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Australia

Matthew Flinders was the third of the triad of great English sailors by whom the principal part of Australia was revealed. A poet of our own time, in a line of singular felicity, has described it as the "last sea-thing dredged by sailor Time from Space; "* (* Bernard O'Dowd, Dawnward, 1903.) and the piecemeal, partly mysterious, largely accidental dragging from the depths of the unknown of a land so immense and bountiful makes a romantic chapter in geographical history. All the great seafaring peoples contributed something towards the result.

The condition of Le Geographe when she made her appearance outside Port Jackson, on June 20th, 1802, was in striking and instructive contrast with that of the Investigator on her entry forty-two days before. Flinders had not a sick man on board. His crew finished the voyage a company of bronzed, jolly, hearty sailors, fit for any service. Baudin, on the contrary, had not a single man on board who was free from disease.

Among the Flinders Papers is a list of names given by Flinders to points on the Australian coast, with his reasons for doing so. The list is incomplete, but has served as the basis of the following catalogue, for help in the enlargement of which I am greatly indebted to Mr. Walter Jeffery: -

Young Flinders received his preparatory education at the Donington free school. This was an institution founded and endowed in 1718 by Thomas Cowley, who bequeathed property producing nowadays about 1200 pounds a year for the maintenance of a school and almshouses. It was to be open to the children of all the residents of Donington parish free of expense, and in addition there was a fund for paying premiums on the apprenticeship of boys.

Preparations for the continuance of researches in the Investigator proceeded speedily during June and July, 1802. Friendly relations were maintained with the staff of the French ships, who on one occasion dined on board with Flinders, and were received with a salute of eleven guns. A new chart of the south coast was then shown to Baudin, with the part which he had discovered marked with his name.

Hat Hill, named by Flinders from Cook's suggestion that it "looked like the crown of a hat." Red Point. Martin's Isles, after the boy who accompanied them. Providential Cove (native name, Wattamowlee).

VOYAGE OF THE FRANCIS:

Green Cape. Cape Barren Island. Clarke Island, Hamilton's Rocks, after members of the crew of the Sydney Cove. Kent's Group, after the Captain of the Supply. Armstrong's Channel, after the Master of the Supply. Preservation Island.

VOYAGE OF THE NORFOLK:

Bligh's second expedition was authorised by the admiralty in March, 1791, and the commander was consulted as to "what sort of vessel may be best adapted to the object in view." The Providence, a 28-gun ship, was chosen, with the brig Assistant as a tender. The latter was placed in charge of Lieutenant Nathaniel Portlock. Flinders, eager for sea experience, joined the Providence as a midshipman on May 8th, and thus had the advantage of being under the immediate direction of her captain.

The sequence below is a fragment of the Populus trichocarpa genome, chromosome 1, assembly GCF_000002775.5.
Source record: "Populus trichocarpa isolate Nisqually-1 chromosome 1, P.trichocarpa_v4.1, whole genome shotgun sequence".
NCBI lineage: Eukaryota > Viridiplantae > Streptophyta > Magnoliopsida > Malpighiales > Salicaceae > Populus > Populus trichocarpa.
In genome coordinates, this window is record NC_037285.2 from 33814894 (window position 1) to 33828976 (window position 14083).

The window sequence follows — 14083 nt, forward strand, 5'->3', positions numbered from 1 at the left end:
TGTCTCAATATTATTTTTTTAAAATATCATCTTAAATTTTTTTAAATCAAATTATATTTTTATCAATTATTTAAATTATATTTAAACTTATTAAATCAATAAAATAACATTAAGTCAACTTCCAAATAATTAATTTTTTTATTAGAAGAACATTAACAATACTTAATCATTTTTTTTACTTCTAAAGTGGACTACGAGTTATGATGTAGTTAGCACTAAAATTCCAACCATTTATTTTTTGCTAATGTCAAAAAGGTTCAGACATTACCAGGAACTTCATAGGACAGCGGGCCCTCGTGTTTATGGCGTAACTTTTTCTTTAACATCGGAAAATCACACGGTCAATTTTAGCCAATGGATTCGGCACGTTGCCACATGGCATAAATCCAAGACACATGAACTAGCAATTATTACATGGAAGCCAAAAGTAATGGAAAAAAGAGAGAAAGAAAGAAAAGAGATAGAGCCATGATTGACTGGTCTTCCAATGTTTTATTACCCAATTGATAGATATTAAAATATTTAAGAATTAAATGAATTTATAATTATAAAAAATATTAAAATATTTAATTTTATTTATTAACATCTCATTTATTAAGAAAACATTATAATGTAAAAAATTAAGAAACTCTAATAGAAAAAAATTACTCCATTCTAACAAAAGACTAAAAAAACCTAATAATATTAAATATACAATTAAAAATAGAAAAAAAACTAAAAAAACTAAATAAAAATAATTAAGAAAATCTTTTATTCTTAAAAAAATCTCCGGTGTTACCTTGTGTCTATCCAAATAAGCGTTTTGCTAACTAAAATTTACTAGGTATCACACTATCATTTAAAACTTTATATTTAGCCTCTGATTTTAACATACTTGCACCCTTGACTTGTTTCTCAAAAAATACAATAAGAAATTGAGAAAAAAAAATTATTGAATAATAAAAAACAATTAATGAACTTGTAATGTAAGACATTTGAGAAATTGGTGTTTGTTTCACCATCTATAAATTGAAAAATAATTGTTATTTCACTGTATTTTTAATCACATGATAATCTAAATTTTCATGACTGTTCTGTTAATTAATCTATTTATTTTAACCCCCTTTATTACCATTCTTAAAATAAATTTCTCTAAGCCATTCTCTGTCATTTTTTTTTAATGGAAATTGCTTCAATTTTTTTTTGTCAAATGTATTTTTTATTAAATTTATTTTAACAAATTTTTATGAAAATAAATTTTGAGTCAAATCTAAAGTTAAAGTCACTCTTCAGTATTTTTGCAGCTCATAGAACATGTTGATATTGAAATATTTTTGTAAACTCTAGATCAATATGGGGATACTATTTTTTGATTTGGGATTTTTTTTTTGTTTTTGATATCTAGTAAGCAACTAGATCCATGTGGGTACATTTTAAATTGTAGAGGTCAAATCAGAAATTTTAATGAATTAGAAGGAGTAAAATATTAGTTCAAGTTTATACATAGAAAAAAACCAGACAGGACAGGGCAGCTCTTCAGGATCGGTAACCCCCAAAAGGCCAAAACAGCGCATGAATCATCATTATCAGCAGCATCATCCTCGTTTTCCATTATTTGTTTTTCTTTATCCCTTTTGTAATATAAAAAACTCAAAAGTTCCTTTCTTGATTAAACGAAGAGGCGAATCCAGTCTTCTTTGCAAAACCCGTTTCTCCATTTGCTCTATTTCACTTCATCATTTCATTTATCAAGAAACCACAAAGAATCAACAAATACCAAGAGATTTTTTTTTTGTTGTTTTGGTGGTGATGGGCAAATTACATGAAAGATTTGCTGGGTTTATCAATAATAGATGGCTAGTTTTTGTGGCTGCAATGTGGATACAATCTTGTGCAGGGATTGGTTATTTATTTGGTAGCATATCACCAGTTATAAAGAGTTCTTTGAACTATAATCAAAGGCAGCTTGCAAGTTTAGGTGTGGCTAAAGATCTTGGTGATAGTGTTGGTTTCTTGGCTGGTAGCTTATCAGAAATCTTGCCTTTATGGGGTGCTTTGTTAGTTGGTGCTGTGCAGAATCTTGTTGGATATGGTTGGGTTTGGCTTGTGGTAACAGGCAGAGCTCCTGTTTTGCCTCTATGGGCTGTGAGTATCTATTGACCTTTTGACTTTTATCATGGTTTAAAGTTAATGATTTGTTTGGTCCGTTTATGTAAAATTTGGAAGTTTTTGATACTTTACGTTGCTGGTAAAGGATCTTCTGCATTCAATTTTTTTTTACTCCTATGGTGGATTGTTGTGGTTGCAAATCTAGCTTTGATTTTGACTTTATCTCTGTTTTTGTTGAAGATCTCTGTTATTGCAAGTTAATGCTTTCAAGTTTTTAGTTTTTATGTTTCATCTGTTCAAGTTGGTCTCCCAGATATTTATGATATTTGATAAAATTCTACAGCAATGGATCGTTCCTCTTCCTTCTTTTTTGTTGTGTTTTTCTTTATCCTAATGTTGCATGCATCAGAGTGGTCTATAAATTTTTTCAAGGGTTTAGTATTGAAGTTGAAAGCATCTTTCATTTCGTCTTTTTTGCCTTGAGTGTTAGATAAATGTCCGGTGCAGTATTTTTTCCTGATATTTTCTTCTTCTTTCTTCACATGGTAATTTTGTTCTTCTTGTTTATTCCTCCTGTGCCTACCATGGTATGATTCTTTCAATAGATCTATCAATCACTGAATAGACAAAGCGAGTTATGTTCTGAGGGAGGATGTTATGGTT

There was some anxious discussion between King and Flinders as to the best course to follow for the expeditious completion of the survey of the coasts of Australia. The Investigator being no longer fit for the service, consideration was given to the qualifications of the Lady Nelson, the Porpoise, the Francis, and the Buffalo, all of which were under the Governor's direction. King was most willing to give his concurrence and assistance in any plan that might be considered expedient.

A. MANUSCRIPT SOURCES.

1. The Flinders Papers, in the Melbourne Public Library, consisting of a letter-book of Flinders (August 31, 1807, to May 31, 1814); manuscript narrative of the voyage of the Francis; miscellaneous notes and memoranda by friends and relatives, a short manuscript memoir, and a large quantity of transcripts of journals, family letters, etc. This material is not at present numbered, and allusions to it in the text of the book are therefore made by the general reference, "Flinders Papers."

When Bligh's expedition returned, Europe was staggering under the shock of the French Revolution. The head of Louis XVI was severed in January; the knife of Charlotte Corday was plunged into the heart of Marat in July; Marie Antoinette, the grey discrowned Queen of thirty-eight, mounted the scaffold in October. The guillotine was very busy, and France was frantic amid internal disruption and the menace of a ring of foes.

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